When I first started writing this project, I had no idea that it would become the art-driven comedy that it is today.
A year ago, I was driven by the impetus of codifying my racial identity, particularly regarding to the journey one must embark upon in order to transcend America’s unrefined, segmented understanding of ‘race.’
Being a mixed man in America presents itself with inward facing conflict. Growing up in suburbia Indiana, I was constantly reminded of my difference to my white, black and asian counterparts alike. Sure, I have always been accepted within these different societal subgroups (…kind of…), but I was always aware of my racial ambiguity within each. Identity, I learned, has little to do with self validation so much as it has everything to do with external acceptance.
To be white was to be in. To be black was to be in. To be asian was to be in. To be too much of each was to be in another category entirely. It was to be ‘other.’
Originally, my goal with a directional debut was to tell a more personal story about a mixed person like me rather than a Garifuna Honduran painter. But when my good friend and co-star of the film, Angel Guillen, informed me about playing his own balancing act while growing up as a black hispanic kid in Chicago, I thankfully realized a much more interesting way to tell not just my story, but multiple stories within the same film.
There’s the subtle story about transcending race through self-empowered identity. There’s the story of bullying and its affects on its victims. There’s the artist’s story about overcoming the crushing weight of nihilism and learning to express oneself despite the void. I found a way to go beyond my bubble and reach further into all of our lives rather than only honing in on the one issue of Racial Imposter Syndrome.
This is a good lesson for any first-time director / writer to learn. My story and point of view is important, yes, but if I had failed to realize the value in reforming my own life experiences into a truly fictionalized setting, then I would have created something trite, unimaginative and ultimately uninspired.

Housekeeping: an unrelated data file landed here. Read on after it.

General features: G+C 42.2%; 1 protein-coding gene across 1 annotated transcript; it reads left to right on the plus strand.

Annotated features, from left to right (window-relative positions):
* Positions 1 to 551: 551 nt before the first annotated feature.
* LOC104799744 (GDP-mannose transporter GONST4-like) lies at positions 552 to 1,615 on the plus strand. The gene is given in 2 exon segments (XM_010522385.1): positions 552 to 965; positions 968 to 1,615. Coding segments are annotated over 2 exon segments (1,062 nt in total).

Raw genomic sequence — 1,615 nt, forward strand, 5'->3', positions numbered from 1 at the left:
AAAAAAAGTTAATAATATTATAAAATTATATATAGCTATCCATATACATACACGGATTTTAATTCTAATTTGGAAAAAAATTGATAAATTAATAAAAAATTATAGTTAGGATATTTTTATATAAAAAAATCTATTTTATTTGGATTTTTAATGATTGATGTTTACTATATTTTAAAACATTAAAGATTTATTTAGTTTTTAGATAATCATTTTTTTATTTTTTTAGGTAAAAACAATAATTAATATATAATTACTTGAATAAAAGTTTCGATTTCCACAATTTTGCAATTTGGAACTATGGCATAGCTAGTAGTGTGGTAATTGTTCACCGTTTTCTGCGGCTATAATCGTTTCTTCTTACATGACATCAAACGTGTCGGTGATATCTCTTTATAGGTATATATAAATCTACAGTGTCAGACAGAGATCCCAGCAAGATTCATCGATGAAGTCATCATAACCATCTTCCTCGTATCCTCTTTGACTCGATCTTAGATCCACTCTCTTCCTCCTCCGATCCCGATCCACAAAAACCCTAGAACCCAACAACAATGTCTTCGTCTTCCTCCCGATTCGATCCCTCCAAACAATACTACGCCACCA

And though much of the original inspiration – that of feeling the alienating depression of Racial Imposter Syndrome – has been been pushed into the context of the film rather than the forefront of the story, elements of my life experience have remained present in the characters, emotional motivation, and resolution of the film. This creates a much more dynamic and lively world.
Rather than dwelling on personal psychological pain within a narrative, that pain becomes the bed upon which the narrative takes place. Those emotional ghosts then inform the characters how to act, which ultimately leads those characters on their own dynamic arcs.
I hope this film inspires others who feel like an imposter in their own skin to imaginatively express that feeling and to use comedy and levity as a way to elevate and free oneself from that dark corner of their mind. Roano Moreno represents all of us who may feel stuck and offers a way to overcome– as an artist who can’t create, a person who’s cut off from their heritage or ethnic identity, or when battling the crushing frustration of depression, the way to move forward is simply to begin moving.
As of writing this article, Roano Moreno’s Colorful Canvases is midway through post-production with a slated completion date of August 13th. To keep in touch with our progress and premiere announcements (one of which will indeed be taking place at Detroit’s Planet Ant Theater in October!) or just for fun, follow the project @RMCC_shortfilm, production company @LATTO_thought, and me @_CADavis on Instagram today.
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